Are there any dangers with taking whey protein?

There are some dangers to taking whey protein. The first one is allergic responses to milk based proteins. Some people have allergies to milk proteins and they can have allergic reactions to whey.

There is also some danger in taking whey protein derived from a nonreputable source or from a company with poor quality control. Just like any other food product, if it is handled and manufactured poorly there can be some dangers. However, the potential dangers are so miniscule that they are massively outweighed by the potential benefits for most people.

Is whey protein safe for teens?

Based on the current scientific evidence (and there are an obscene amount of studies using whey protein in humans), there is no evidence to suggest it is harmful for teens. In fact, it may actually be beneficial for teenagers as a lot of the components of whey will help their growing bodies!

Do women have to use different whey protein to men?

There are no real reasons why women should use protein differently from men. As women often weigh less than men they can have lower total daily protein requirements which means they may need a little bit less whey protein but there is no special requirements for women in terms of how and when to take it!

Since whey protein isolate has the highest amount of protein should I take only that?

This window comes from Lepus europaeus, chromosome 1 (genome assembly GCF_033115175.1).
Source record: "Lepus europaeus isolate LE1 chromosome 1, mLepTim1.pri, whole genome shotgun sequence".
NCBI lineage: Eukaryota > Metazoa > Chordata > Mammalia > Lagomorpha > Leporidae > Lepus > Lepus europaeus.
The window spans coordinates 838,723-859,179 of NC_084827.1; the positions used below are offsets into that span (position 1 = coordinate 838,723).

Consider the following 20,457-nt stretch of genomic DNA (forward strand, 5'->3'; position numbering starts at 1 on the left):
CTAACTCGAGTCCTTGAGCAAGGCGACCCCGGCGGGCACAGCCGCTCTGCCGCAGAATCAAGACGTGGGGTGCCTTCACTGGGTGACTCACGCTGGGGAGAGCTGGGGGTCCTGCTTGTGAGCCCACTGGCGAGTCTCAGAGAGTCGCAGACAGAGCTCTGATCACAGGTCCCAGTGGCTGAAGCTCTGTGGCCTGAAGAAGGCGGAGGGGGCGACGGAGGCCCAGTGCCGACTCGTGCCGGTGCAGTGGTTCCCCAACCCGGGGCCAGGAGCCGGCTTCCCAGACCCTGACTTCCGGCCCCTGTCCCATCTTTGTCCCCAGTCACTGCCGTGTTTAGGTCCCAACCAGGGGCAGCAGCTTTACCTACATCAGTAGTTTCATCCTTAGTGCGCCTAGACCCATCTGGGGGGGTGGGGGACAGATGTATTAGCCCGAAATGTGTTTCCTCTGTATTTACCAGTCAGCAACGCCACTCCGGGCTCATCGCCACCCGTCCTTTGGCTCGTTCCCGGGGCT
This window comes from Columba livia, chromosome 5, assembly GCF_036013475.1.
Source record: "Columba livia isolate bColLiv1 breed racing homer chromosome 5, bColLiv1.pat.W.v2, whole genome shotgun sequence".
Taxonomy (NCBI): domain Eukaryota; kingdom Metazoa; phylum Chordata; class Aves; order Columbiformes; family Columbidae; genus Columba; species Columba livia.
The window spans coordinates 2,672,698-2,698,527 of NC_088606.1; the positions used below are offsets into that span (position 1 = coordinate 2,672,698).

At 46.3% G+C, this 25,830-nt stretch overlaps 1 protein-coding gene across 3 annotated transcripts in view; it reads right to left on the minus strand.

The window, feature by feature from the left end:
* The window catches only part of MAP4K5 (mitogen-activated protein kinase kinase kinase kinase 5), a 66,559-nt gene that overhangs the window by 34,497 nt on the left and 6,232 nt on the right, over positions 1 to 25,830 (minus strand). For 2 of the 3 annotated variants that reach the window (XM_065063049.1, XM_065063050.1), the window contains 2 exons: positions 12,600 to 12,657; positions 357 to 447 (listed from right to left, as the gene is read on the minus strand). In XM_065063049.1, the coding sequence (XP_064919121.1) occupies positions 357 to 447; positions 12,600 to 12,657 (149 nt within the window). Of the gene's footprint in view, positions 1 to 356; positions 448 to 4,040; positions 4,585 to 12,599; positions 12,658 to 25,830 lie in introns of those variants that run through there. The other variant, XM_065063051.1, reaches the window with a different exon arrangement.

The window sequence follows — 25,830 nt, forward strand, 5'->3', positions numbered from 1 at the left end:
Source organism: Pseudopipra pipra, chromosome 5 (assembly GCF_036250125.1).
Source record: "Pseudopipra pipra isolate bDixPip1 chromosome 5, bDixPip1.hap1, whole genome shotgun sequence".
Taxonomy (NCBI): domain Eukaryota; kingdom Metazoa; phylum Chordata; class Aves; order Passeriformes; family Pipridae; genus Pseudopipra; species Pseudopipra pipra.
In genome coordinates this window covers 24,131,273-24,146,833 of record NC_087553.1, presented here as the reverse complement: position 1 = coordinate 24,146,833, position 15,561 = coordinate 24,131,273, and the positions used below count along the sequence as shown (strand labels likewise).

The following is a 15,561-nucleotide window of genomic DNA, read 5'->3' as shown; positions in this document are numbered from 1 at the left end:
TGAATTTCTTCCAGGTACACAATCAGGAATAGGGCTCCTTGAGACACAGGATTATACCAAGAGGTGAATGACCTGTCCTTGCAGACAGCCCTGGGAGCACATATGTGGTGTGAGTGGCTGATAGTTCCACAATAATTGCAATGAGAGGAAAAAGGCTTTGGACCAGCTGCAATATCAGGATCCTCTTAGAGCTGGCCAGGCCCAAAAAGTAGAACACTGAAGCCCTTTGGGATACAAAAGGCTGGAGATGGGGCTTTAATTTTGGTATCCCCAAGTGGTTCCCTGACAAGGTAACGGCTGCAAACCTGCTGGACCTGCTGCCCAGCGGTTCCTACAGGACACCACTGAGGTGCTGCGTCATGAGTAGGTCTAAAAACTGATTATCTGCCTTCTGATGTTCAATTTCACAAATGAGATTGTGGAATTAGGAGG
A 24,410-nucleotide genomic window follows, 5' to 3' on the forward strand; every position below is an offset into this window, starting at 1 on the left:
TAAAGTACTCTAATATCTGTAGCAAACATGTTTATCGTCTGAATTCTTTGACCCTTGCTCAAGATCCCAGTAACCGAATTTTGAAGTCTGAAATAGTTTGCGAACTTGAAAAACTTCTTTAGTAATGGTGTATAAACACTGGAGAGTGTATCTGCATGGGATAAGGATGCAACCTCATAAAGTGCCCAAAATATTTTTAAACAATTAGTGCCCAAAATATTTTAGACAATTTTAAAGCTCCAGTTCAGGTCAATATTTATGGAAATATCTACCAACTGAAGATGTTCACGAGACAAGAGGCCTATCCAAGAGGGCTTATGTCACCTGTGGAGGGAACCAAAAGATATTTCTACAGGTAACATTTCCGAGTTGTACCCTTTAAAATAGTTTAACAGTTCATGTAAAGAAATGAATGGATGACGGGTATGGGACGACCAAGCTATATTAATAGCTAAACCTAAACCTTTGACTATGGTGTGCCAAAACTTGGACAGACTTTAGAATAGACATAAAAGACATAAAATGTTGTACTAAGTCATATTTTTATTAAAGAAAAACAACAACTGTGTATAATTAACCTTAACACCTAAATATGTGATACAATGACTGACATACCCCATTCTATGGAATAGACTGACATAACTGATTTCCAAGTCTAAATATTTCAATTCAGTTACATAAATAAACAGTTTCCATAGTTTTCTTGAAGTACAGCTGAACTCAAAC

Whey protein isolate does indeed have the highest “purity” and the highest amount of protein per serving which makes it a great choice for building muscle.

However, whey protein isolate also filters out some of the other important bioactive compounds such as alpha lactalbumin, beta lactalbumin, immunoglobulins, glycomacropeptides, and lactoferrin, just to name a few. So it may be a really good idea to get both types in your supplementation routine.

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About The Author
Brad is a research scientist, nutrition coach, and aspiring Olympic weightlifter. He received his M.S. in biomechanics and his Ph.D. in exercise physiology. His goal is to bridge the gap between science and the public and to bring the best information to the industry.

643 Comments+ Post Comment

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Posted Mon, 02/23/2015 - 06:33
Josh

Hi, I wanted to know for how long can I carry my protein shake without refrigerating before it goes bad? Is it safe to refrigerate it anyways and for how long can you store in that way? thanks!

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Posted Mon, 02/23/2015 - 09:59
Matt

The short answer, not very long. You might get an hour or two. You'd be much better off just carrying around the powder and mixing in the water when you're ready to drink it.